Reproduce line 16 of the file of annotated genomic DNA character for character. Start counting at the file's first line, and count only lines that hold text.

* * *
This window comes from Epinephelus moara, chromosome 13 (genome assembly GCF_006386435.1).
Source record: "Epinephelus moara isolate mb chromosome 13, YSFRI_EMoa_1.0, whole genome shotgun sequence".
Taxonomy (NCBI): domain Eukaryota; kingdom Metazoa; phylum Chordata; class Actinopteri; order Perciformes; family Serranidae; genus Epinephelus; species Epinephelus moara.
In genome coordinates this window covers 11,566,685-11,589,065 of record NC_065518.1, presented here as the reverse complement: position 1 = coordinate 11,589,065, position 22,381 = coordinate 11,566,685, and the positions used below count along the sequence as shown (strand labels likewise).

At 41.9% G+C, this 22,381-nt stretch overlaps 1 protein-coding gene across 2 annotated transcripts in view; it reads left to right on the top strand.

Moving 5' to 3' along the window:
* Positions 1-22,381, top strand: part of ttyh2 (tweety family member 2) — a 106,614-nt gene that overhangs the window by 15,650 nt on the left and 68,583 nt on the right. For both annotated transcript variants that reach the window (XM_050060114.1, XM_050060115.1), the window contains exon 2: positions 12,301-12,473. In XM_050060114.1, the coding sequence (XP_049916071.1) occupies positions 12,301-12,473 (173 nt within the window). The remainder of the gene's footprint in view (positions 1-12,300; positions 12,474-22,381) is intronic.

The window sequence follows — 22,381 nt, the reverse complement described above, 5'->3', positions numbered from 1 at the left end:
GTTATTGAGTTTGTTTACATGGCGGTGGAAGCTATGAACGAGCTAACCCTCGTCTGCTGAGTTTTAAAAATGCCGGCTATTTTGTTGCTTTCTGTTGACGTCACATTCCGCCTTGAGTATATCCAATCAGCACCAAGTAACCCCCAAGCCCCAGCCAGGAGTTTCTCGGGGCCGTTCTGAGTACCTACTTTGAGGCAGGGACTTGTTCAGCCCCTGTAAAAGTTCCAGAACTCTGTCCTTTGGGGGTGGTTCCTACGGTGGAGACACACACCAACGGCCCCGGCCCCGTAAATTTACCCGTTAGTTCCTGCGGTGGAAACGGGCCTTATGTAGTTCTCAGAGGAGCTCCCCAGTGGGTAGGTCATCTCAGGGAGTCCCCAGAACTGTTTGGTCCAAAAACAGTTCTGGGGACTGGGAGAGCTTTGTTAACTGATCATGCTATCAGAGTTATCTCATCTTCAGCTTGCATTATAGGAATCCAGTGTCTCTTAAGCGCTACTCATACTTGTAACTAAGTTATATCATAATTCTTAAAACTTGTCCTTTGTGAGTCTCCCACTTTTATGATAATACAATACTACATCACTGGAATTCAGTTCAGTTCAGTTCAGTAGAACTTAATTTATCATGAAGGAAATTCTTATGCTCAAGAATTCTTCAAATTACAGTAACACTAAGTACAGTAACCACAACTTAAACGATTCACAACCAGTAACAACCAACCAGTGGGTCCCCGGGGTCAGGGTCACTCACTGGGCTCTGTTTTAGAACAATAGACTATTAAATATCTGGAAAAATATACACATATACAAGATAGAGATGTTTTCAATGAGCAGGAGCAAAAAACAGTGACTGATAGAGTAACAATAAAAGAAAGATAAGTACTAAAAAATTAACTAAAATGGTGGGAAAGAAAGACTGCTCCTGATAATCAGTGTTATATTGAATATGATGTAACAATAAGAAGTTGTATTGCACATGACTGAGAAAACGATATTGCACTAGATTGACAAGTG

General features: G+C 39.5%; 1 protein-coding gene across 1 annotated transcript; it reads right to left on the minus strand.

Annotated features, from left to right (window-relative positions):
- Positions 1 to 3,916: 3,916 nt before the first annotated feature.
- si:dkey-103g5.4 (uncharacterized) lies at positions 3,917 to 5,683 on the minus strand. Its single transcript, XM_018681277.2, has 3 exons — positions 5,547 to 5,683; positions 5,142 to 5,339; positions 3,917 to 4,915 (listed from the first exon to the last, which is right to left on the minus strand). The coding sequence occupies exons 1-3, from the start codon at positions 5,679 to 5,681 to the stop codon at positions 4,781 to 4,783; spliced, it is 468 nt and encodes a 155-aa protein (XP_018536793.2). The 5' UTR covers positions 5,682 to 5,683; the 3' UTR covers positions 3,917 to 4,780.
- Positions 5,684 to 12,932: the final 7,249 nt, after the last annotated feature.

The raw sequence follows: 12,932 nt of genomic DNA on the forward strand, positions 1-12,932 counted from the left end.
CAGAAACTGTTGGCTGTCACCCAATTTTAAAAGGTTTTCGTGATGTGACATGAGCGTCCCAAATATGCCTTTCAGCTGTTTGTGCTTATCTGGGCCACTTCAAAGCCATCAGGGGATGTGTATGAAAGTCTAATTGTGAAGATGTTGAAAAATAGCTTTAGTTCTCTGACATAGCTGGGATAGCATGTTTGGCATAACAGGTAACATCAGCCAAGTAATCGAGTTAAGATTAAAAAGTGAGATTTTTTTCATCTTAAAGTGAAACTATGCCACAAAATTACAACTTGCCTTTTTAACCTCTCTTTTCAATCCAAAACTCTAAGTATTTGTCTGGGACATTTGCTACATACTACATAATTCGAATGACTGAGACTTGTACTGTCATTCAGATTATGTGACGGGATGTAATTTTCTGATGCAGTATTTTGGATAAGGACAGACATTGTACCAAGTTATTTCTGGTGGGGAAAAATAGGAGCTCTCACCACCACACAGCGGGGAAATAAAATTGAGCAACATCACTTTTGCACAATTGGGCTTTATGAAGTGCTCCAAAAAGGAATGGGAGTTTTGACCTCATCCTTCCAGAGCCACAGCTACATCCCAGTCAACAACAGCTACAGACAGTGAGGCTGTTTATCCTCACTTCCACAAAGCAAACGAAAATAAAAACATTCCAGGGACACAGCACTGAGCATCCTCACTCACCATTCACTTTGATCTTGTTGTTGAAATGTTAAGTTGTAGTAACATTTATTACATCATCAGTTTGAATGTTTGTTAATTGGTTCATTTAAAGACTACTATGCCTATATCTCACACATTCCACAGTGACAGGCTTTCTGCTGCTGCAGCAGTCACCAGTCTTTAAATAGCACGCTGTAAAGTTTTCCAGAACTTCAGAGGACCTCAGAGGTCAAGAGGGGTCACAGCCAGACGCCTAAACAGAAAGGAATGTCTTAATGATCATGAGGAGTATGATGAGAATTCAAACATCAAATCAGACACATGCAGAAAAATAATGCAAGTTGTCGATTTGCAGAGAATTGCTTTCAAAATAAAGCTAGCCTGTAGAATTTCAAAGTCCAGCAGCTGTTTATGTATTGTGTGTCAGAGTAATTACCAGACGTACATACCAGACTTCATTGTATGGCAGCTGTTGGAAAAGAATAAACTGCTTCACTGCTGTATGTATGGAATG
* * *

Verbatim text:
CAGAAACTGTTGGCTGTCACCCAATTTTAAAAGGTTTTCGTGATGTGACATGAGCGTCCCAAATATGCCTTTCAGCTGTTTGTGCTTATCTGGGCCACTTCAAAGCCATCAGGGGATGTGTATGAAAGTCTAATTGTGAAGATGTTGAAAAATAGCTTTAGTTCTCTGACATAGCTGGGATAGCATGTTTGGCATAACAGGTAACATCAGCCAAGTAATCGAGTTAAGATTAAAAAGTGAGATTTTTTTCATCTTAAAGTGAAACTATGCCACAAAATTACAACTTGCCTTTTTAACCTCTCTTTTCAATCCAAAACTCTAAGTATTTGTCTGGGACATTTGCTACATACTACATAATTCGAATGACTGAGACTTGTACTGTCATTCAGATTATGTGACGGGATGTAATTTTCTGATGCAGTATTTTGGATAAGGACAGACATTGTACCAAGTTATTTCTGGTGGGGAAAAATAGGAGCTCTCACCACCACACAGCGGGGAAATAAAATTGAGCAACATCACTTTTGCACAATTGGGCTTTATGAAGTGCTCCAAAAAGGAATGGGAGTTTTGACCTCATCCTTCCAGAGCCACAGCTACATCCCAGTCAACAACAGCTACAGACAGTGAGGCTGTTTATCCTCACTTCCACAAAGCAAACGAAAATAAAAACATTCCAGGGACACAGCACTGAGCATCCTCACTCACCATTCACTTTGATCTTGTTGTTGAAATGTTAAGTTGTAGTAACATTTATTACATCATCAGTTTGAATGTTTGTTAATTGGTTCATTTAAAGACTACTATGCCTATATCTCACACATTCCACAGTGACAGGCTTTCTGCTGCTGCAGCAGTCACCAGTCTTTAAATAGCACGCTGTAAAGTTTTCCAGAACTTCAGAGGACCTCAGAGGTCAAGAGGGGTCACAGCCAGACGCCTAAACAGAAAGGAATGTCTTAATGATCATGAGGAGTATGATGAGAATTCAAACATCAAATCAGACACATGCAGAAAAATAATGCAAGTTGTCGATTTGCAGAGAATTGCTTTCAAAATAAAGCTAGCCTGTAGAATTTCAAAGTCCAGCAGCTGTTTATGTATTGTGTGTCAGAGTAATTACCAGACGTACATACCAGACTTCATTGTATGGCAGCTGTTGGAAAAGAATAAACTGCTTCACTGCTGTATGTATGGAATG